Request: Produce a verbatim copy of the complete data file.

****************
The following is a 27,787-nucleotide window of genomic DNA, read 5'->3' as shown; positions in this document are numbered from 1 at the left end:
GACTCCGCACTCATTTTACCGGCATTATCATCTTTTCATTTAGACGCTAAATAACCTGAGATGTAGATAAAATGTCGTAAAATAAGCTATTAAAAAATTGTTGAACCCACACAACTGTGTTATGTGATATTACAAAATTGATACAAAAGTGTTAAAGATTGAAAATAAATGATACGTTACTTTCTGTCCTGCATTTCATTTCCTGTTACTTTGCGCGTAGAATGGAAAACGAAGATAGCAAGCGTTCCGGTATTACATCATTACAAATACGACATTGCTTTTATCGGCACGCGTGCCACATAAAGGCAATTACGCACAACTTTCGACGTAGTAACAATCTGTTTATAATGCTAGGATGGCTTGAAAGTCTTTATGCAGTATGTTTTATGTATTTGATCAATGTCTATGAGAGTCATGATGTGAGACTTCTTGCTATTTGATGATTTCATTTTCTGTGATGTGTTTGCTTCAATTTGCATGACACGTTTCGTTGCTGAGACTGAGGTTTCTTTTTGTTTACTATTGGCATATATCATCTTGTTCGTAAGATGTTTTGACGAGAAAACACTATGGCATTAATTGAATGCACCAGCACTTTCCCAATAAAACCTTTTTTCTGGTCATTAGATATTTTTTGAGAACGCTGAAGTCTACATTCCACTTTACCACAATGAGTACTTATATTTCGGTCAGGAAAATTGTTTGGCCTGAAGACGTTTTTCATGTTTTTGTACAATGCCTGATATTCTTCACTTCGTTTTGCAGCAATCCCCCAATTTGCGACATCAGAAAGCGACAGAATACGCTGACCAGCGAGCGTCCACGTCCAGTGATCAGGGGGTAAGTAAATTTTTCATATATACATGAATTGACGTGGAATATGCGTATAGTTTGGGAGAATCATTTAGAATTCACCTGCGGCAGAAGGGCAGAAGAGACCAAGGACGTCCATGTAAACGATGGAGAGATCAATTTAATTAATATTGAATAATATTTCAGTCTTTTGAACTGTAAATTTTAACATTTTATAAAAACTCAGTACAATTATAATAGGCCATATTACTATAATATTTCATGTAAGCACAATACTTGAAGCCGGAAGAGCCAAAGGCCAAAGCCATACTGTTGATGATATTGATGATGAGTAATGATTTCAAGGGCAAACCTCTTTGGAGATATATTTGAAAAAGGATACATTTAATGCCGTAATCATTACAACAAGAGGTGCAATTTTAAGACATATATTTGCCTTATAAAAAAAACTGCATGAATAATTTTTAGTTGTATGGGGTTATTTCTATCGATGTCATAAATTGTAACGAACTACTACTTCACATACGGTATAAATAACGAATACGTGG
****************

The following is a 27,787-nucleotide window of genomic DNA, read 5'->3' as shown; positions in this document are numbered from 1 at the left end:
GACTCCGCACTCATTTTACCGGCATTATCATCTTTTCATTTAGACGCTAAATAACCTGAGATGTAGATAAAATGTCGTAAAATAAGCTATTAAAAAATTGTTGAACCCACACAACTGTGTTATGTGATATTACAAAATTGATACAAAAGTGTTAAAGATTGAAAATAAATGATACGTTACTTTCTGTCCTGCATTTCATTTCCTGTTACTTTGCGCGTAGAATGGAAAACGAAGATAGCAAGCGTTCCGGTATTACATCATTACAAATACGACATTGCTTTTATCGGCACGCGTGCCACATAAAGGCAATTACGCACAACTTTCGACGTAGTAACAATCTGTTTATAATGCTAGGATGGCTTGAAAGTCTTTATGCAGTATGTTTTATGTATTTGATCAATGTCTATGAGAGTCATGATGTGAGACTTCTTGCTATTTGATGATTTCATTTTCTGTGATGTGTTTGCTTCAATTTGCATGACACGTTTCGTTGCTGAGACTGAGGTTTCTTTTTGTTTACTATTGGCATATATCATCTTGTTCGTAAGATGTTTTGACGAGAAAACACTATGGCATTAATTGAATGCACCAGCACTTTCCCAATAAAACCTTTTTTCTGGTCATTAGATATTTTTTGAGAACGCTGAAGTCTACATTCCACTTTACCACAATGAGTACTTATATTTCGGTCAGGAAAATTGTTTGGCCTGAAGACGTTTTTCATGTTTTTGTACAATGCCTGATATTCTTCACTTCGTTTTGCAGCAATCCCCCAATTTGCGACATCAGAAAGCGACAGAATACGCTGACCAGCGAGCGTCCACGTCCAGTGATCAGGGGGTAAGTAAATTTTTCATATATACATGAATTGACGTGGAATATGCGTATAGTTTGGGAGAATCATTTAGAATTCACCTGCGGCAGAAGGGCAGAAGAGACCAAGGACGTCCATGTAAACGATGGAGAGATCAATTTAATTAATATTGAATAATATTTCAGTCTTTTGAACTGTAAATTTTAACATTTTATAAAAACTCAGTACAATTATAATAGGCCATATTACTATAATATTTCATGTAAGCACAATACTTGAAGCCGGAAGAGCCAAAGGCCAAAGCCATACTGTTGATGATATTGATGATGAGTAATGATTTCAAGGGCAAACCTCTTTGGAGATATATTTGAAAAAGGATACATTTAATGCCGTAATCATTACAACAAGAGGTGCAATTTTAAGACATATATTTGCCTTATAAAAAAAACTGCATGAATAATTTTTAGTTGTATGGGGTTATTTCTATCGATGTCATAAATTGTAACGAACTACTACTTCACATACGGTATAAATAACGAATACGTGG